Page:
A look at Dale Earnhardt Jr.'s career in NASCAR
Dale Earnhardt Jr. made his TV debut last weekend as a NASCAR analyst for NBC — and he impressed, as you would expect from Junior — but his return to NASCAR brought up an interesting question.
Which current drivers would be best to follow Earnhardt's lead and transition to the broadcast booth?
Now, obviously there's some projection here, as many of the sport's top drivers still have several seasons of quality racing left in them. But considering all the positives Earnhardt brought to Sunday's broadcast, much like Jeff Gordon before him, it's impossible not to think about who could follow in their footsteps.
So here we go — the five NASCAR drivers, in no particular order, who would be best suited — or at least compelling choices — for the broadcast booth after retirement:
Kyle Busch: Is Busch the most popular driver on NASCAR's top circuit? Absolutely not — far from it, really. Busch frequently draws as many boos as he does cheers when he wins (case in point: at Chicagoland this week) for his ... brash personality. But while not every fan may appreciate Busch's temperament, they have to at least appreciate his performance. Busch is now 10 wins away from Richard Petty's record 200 mark (although not all at the Cup level) and is one of the best drivers of all time. His sometimes-prickly personality has smoothed out since the birth of his son, and given his excellence the past decade, he'd bring a wealth of knowledge for any broadcast team.
Matt Kenseth: Forget for a second the Hall of Fame-worthy career Kenseth has had, even given his drop in performance in recent years. Forget that he's now part time at Roush Fenway Racing, splitting races with Trevor Bayne and attempting to pull the program back to some semblance of relevancy. Kenseth has long been one of the sport's more intelligent drivers, and like Dale Jr., his career has stretched long enough that he could speak to NASCAR's changes over time. Add in his sense of humor — dry, sarcastic and sometimes biting — and it's easy to imagine him bantering in the booth.
Clint Bowyer: Hoo boy. Bowyer is easily the least-accomplished driver on this list — he's the only one who hasn't won a Cup Series championship, after all — but titles aren't a requisite for successful broadcasters. Bowyer has been around the circuit with various teams, and he's truly seen the lowest lows the sport has to offer, which would make for interesting perspective. But Bowyer's potential as a broadcaster doesn't really hinge on his on-track success: it's all about his personality. Bowyer is one of the most engaging, funny and sarcastic drivers out there, but he can also be more soft-spoken when necessary. He'd be a hilarious addition to any booth, especially one needing an injection of humor.
Brad Keselowski: Kez has both the pedigree and personality to be a solid broadcaster, but he also has something not every driver does: very strong opinions. Where some drivers will take changes in stride and learn to adapt, Keselowski is almost always vocal about what he'd like to see from NASCAR. That might be a turnoff to some fans, but on the whole, it's something TV broadcasters are celebrated for — addressing more difficult issues and being as far from vanilla as can be.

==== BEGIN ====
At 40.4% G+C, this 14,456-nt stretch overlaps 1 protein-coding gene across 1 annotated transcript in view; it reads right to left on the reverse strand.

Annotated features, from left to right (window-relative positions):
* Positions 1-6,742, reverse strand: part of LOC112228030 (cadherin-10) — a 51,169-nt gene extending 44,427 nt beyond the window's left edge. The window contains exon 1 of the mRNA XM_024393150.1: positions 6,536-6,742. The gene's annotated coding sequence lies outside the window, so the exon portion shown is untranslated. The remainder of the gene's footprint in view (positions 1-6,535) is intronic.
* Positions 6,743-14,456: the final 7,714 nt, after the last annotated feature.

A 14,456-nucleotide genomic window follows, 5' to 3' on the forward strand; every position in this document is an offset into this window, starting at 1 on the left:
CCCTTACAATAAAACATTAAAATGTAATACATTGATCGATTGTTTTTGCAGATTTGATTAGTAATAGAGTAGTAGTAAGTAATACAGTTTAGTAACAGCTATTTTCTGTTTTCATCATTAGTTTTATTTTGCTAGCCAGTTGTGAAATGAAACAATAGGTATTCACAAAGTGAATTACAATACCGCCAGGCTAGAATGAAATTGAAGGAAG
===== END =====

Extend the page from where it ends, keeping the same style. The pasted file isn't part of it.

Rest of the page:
Kevin Harvick: Harvick in the booth would be reminiscent of Jeff Gordon: polished, thoughtful and highly recognizable. Especially as some of NASCAR's elder statesmen have left the sport, Harvick has assumed (or at least tried to assume) the mantle as NASCAR's older voice of reason. He's a calculated, insightful driver, and his comfort with the media would seemingly make him a natural on the air. Harvick might not always be flashy, but he's a rare blend of success and stability — he's someone you know would be solid week in and week out. And like Gordon before him, he's a terrific NASCAR historian, something that adds tremendous value to any race broadcast.
This week's NASCAR race: Daytona: What you need to know
Race: Monster Energy NASCAR Cup Series Coke Zero Sugar 400.
Distance: 160 laps, or 400 miles.
Where: Daytona International Speedway, a 2.5-mile asphalt tri-oval in Daytona Beach, Florida.
When: 7 p.m. Saturday.
Last year's winner: Ricky Stenhouse Jr.
Also this week: Coca-Cola Firecracker 250, Xfinity Series, Daytona International Speedway, Friday, 7:30 p.m., NBCSN.
Worth mentioning: Given that it's run around Independence Day, several sitting presidents or presidential candidates have attended the race, including Ronald Reagan in 1984 for Richard Petty's 200th career win.
Who's Hot/Who's Not
Kyle Busch: He was already atop the points standings before his fifth win of the season, but this most recent victory proves he's not slowing down anytime soon.
Kyle Larson: Larson narrowly missed his first win of the year, but with his four second-place finishes, he's threatening the Big 3 on a consistent basis.
Chase Elliott: Elliott is squarely on the playoff bubble, and while he's improved over the course of the season, 19th-place finishes such as this week won't help his cause.
Austin Dillon: Failing to finish Sunday only reaffirms how unlikely Dillon's Daytona 500 victory was. Can he make magic this week in his return to Daytona Beach?